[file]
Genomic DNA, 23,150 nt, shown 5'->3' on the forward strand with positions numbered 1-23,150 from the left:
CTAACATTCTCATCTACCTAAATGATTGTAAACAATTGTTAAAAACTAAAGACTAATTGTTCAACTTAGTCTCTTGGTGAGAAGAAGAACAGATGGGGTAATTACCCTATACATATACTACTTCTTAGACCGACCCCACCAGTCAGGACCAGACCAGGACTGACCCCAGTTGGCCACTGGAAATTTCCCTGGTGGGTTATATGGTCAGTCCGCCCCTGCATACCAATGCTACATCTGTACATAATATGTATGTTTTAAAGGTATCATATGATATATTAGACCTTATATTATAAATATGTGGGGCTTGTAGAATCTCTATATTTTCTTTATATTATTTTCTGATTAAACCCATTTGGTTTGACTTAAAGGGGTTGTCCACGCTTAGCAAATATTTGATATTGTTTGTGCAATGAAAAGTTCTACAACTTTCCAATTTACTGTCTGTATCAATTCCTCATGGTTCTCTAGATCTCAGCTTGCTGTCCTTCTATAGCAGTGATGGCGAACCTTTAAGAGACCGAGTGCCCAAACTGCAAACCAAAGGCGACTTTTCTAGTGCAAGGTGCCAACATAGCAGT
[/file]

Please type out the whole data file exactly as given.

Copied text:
Genomic DNA, 23,150 nt, shown 5'->3' on the forward strand with positions numbered 1-23,150 from the left:
CTAACATTCTCATCTACCTAAATGATTGTAAACAATTGTTAAAAACTAAAGACTAATTGTTCAACTTAGTCTCTTGGTGAGAAGAAGAACAGATGGGGTAATTACCCTATACATATACTACTTCTTAGACCGACCCCACCAGTCAGGACCAGACCAGGACTGACCCCAGTTGGCCACTGGAAATTTCCCTGGTGGGTTATATGGTCAGTCCGCCCCTGCATACCAATGCTACATCTGTACATAATATGTATGTTTTAAAGGTATCATATGATATATTAGACCTTATATTATAAATATGTGGGGCTTGTAGAATCTCTATATTTTCTTTATATTATTTTCTGATTAAACCCATTTGGTTTGACTTAAAGGGGTTGTCCACGCTTAGCAAATATTTGATATTGTTTGTGCAATGAAAAGTTCTACAACTTTCCAATTTACTGTCTGTATCAATTCCTCATGGTTCTCTAGATCTCAGCTTGCTGTCCTTCTATAGCAGTGATGGCGAACCTTTAAGAGACCGAGTGCCCAAACTGCAAACCAAAGGCGACTTTTCTAGTGCAAGGTGCCAACATAGCAGT